When it comes to breathing in second hand smoke many of us already know the dangers that come along with inhaling the many toxins found in cigarettes. So in an effort to help protect it's citizens many years ago the Province of Ontario introduced the Smoke-Free Ontario Act. Which was created to help restrict the areas in which people are allowed to smoke. This is in place to help and protect people including children and youth from the harmful affects associated with second hand smoke. Currently the Smoke-Free Ontario Act restricts people from smoking in many public areas covering bar and restaurant outdoor patios, child care facilities, hospitals, schools, vehicles with children inside, common areas of hotels, motels and inn, around children’s playgrounds and multi-unit residences.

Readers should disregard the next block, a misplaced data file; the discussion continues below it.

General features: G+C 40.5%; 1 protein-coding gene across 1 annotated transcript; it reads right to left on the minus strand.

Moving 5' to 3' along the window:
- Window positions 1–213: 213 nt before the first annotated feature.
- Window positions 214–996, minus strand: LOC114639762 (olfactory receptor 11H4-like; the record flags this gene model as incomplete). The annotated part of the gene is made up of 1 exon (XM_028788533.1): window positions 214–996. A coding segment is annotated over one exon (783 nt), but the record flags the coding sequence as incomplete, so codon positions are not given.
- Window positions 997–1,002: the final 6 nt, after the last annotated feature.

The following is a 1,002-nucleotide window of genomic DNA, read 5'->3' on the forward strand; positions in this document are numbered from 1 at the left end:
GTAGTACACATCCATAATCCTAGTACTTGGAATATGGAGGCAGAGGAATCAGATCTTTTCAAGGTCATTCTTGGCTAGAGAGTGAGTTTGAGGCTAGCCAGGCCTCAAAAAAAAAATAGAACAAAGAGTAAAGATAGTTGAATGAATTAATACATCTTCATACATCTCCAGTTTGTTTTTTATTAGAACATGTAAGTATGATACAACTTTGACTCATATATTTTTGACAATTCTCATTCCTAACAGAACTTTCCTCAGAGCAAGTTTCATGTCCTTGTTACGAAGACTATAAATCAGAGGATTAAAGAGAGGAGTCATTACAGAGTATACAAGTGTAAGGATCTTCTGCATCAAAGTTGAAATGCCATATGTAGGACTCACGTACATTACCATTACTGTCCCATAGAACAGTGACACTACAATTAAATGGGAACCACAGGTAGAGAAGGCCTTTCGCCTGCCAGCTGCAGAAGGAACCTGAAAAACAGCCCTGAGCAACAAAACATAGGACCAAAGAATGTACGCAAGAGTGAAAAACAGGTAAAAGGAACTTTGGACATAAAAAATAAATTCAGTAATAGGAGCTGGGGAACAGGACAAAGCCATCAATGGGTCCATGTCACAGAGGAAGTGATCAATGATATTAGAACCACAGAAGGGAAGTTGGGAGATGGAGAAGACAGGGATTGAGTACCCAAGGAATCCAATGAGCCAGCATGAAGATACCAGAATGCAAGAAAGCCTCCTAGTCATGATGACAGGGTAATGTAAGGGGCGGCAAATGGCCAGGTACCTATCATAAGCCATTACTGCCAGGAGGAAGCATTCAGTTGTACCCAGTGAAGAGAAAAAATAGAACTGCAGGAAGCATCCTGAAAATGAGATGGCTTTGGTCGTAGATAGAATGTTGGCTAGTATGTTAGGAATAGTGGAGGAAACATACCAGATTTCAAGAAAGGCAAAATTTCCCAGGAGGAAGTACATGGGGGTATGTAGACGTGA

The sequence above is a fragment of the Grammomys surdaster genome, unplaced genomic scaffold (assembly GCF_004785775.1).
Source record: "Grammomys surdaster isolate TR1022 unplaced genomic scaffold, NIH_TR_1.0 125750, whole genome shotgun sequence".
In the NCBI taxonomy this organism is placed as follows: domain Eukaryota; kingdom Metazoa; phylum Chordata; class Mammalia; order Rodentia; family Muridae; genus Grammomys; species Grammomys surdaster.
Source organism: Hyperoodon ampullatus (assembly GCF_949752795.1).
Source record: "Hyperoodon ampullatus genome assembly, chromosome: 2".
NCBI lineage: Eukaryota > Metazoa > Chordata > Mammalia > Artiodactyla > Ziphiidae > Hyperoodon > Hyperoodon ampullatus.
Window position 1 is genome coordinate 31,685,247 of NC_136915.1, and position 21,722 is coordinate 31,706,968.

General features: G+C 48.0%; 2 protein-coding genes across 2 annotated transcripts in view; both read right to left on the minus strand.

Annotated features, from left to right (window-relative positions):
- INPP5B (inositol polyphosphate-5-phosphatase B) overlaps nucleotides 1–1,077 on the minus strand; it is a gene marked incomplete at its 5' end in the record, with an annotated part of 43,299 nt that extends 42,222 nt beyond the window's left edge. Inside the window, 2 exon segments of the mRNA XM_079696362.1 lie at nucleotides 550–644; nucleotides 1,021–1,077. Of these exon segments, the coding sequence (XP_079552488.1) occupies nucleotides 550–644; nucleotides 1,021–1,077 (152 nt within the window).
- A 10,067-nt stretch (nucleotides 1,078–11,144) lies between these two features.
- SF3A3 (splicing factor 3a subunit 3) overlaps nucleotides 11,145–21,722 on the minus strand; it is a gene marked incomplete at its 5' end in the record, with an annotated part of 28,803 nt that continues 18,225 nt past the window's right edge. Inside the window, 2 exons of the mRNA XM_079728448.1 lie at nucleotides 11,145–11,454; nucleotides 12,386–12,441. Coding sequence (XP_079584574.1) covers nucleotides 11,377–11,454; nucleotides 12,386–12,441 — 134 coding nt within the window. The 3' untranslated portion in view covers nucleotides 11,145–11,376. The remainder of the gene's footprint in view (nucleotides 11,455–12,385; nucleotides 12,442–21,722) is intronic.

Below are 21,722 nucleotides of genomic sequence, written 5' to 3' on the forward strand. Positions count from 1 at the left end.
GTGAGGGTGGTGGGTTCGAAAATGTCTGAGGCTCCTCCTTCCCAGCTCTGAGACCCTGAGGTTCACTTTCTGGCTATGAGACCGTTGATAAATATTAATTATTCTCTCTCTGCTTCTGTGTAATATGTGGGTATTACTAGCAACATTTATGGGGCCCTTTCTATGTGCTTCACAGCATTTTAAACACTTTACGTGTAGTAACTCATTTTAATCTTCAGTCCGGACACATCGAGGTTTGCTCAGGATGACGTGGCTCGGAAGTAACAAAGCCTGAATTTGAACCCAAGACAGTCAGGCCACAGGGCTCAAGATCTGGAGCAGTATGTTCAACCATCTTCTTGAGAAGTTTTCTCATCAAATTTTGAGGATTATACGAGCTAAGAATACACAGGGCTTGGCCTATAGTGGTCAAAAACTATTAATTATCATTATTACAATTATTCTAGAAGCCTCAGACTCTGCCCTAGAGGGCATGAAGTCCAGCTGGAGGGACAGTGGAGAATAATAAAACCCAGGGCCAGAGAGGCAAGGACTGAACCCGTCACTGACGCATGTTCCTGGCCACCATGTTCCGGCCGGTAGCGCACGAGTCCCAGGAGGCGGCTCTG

The main reason why the Smoke-Free Ontario Act was put in place is to protect works and the public from exposure to second-hand smoke. Many place have also been required to remove all ash trays as well. Like many people I fully support the Smoke-Free Ontario Act. As someone living with Muscular Dystrophy breathing in second hand smoke can put me at risk. The last thing I ever want to have is issues with my lungs thanks to inconsiderate smokers. Now the Smoke-Free Ontario Act does go a long way in protect a small group of people from second-hand smoke. I do have to be completely honest that with all the good this act does it is still failing a major part of Ontario's population. That would be those of us who live in multi-unit residences mainly those living in apartment buildings. Currently multi-unit residences are included in the Act but the rules that apply simply don't go far enough. Currently the law states that you must not smoke in any common areas of condos, apartment buildings or college residences. This includes elevators, stairwells, hallways, parking garages, laundry facilities, lobbies, exercise areas and party or entertainment rooms. What it doesn't cover is apartment building entrances and exits.